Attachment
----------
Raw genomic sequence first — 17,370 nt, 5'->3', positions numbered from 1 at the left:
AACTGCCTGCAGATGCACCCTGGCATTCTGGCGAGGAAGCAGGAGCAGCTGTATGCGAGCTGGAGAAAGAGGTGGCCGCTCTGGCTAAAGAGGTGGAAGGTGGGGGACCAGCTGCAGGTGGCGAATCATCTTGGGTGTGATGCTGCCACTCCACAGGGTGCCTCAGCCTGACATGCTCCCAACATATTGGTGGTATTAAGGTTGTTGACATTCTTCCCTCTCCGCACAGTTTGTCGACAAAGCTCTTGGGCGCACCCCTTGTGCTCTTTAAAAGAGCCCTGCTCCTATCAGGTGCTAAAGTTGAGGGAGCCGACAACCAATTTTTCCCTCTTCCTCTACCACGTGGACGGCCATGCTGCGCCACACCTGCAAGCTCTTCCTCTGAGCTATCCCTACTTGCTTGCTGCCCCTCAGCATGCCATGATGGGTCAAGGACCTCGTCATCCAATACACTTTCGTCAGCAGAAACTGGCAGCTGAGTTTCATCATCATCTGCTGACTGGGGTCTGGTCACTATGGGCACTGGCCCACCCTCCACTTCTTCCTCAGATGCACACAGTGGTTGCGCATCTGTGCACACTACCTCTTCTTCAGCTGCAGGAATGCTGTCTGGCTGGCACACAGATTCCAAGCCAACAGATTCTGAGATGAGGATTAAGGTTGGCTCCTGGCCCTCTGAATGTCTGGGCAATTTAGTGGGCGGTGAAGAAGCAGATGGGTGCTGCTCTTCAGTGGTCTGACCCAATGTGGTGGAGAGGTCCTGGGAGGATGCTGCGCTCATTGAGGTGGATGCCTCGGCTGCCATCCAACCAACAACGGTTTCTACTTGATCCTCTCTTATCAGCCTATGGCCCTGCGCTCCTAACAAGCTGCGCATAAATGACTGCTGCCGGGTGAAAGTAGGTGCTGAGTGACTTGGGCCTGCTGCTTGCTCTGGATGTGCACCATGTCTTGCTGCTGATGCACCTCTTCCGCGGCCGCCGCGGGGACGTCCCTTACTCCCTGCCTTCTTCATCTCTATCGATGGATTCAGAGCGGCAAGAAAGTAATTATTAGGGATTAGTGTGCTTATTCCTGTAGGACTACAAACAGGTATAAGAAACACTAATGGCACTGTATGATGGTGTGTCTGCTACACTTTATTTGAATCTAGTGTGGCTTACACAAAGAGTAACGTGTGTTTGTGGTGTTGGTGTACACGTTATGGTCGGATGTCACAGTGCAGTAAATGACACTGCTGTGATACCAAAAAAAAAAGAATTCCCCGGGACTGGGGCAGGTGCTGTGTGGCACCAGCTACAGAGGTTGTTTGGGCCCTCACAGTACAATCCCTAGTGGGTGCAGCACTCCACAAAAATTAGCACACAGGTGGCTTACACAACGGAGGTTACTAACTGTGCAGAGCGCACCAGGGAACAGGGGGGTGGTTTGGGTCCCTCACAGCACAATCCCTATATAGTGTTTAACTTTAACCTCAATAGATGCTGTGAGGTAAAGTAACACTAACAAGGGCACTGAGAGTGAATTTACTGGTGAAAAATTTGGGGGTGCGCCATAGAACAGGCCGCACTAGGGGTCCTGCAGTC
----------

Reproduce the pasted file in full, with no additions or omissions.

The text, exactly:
Raw genomic sequence first — 17,370 nt, 5'->3', positions numbered from 1 at the left:
AACTGCCTGCAGATGCACCCTGGCATTCTGGCGAGGAAGCAGGAGCAGCTGTATGCGAGCTGGAGAAAGAGGTGGCCGCTCTGGCTAAAGAGGTGGAAGGTGGGGGACCAGCTGCAGGTGGCGAATCATCTTGGGTGTGATGCTGCCACTCCACAGGGTGCCTCAGCCTGACATGCTCCCAACATATTGGTGGTATTAAGGTTGTTGACATTCTTCCCTCTCCGCACAGTTTGTCGACAAAGCTCTTGGGCGCACCCCTTGTGCTCTTTAAAAGAGCCCTGCTCCTATCAGGTGCTAAAGTTGAGGGAGCCGACAACCAATTTTTCCCTCTTCCTCTACCACGTGGACGGCCATGCTGCGCCACACCTGCAAGCTCTTCCTCTGAGCTATCCCTACTTGCTTGCTGCCCCTCAGCATGCCATGATGGGTCAAGGACCTCGTCATCCAATACACTTTCGTCAGCAGAAACTGGCAGCTGAGTTTCATCATCATCTGCTGACTGGGGTCTGGTCACTATGGGCACTGGCCCACCCTCCACTTCTTCCTCAGATGCACACAGTGGTTGCGCATCTGTGCACACTACCTCTTCTTCAGCTGCAGGAATGCTGTCTGGCTGGCACACAGATTCCAAGCCAACAGATTCTGAGATGAGGATTAAGGTTGGCTCCTGGCCCTCTGAATGTCTGGGCAATTTAGTGGGCGGTGAAGAAGCAGATGGGTGCTGCTCTTCAGTGGTCTGACCCAATGTGGTGGAGAGGTCCTGGGAGGATGCTGCGCTCATTGAGGTGGATGCCTCGGCTGCCATCCAACCAACAACGGTTTCTACTTGATCCTCTCTTATCAGCCTATGGCCCTGCGCTCCTAACAAGCTGCGCATAAATGACTGCTGCCGGGTGAAAGTAGGTGCTGAGTGACTTGGGCCTGCTGCTTGCTCTGGATGTGCACCATGTCTTGCTGCTGATGCACCTCTTCCGCGGCCGCCGCGGGGACGTCCCTTACTCCCTGCCTTCTTCATCTCTATCGATGGATTCAGAGCGGCAAGAAAGTAATTATTAGGGATTAGTGTGCTTATTCCTGTAGGACTACAAACAGGTATAAGAAACACTAATGGCACTGTATGATGGTGTGTCTGCTACACTTTATTTGAATCTAGTGTGGCTTACACAAAGAGTAACGTGTGTTTGTGGTGTTGGTGTACACGTTATGGTCGGATGTCACAGTGCAGTAAATGACACTGCTGTGATACCAAAAAAAAAAGAATTCCCCGGGACTGGGGCAGGTGCTGTGTGGCACCAGCTACAGAGGTTGTTTGGGCCCTCACAGTACAATCCCTAGTGGGTGCAGCACTCCACAAAAATTAGCACACAGGTGGCTTACACAACGGAGGTTACTAACTGTGCAGAGCGCACCAGGGAACAGGGGGGTGGTTTGGGTCCCTCACAGCACAATCCCTATATAGTGTTTAACTTTAACCTCAATAGATGCTGTGAGGTAAAGTAACACTAACAAGGGCACTGAGAGTGAATTTACTGGTGAAAAATTTGGGGGTGCGCCATAGAACAGGCCGCACTAGGGGTCCTGCAGTC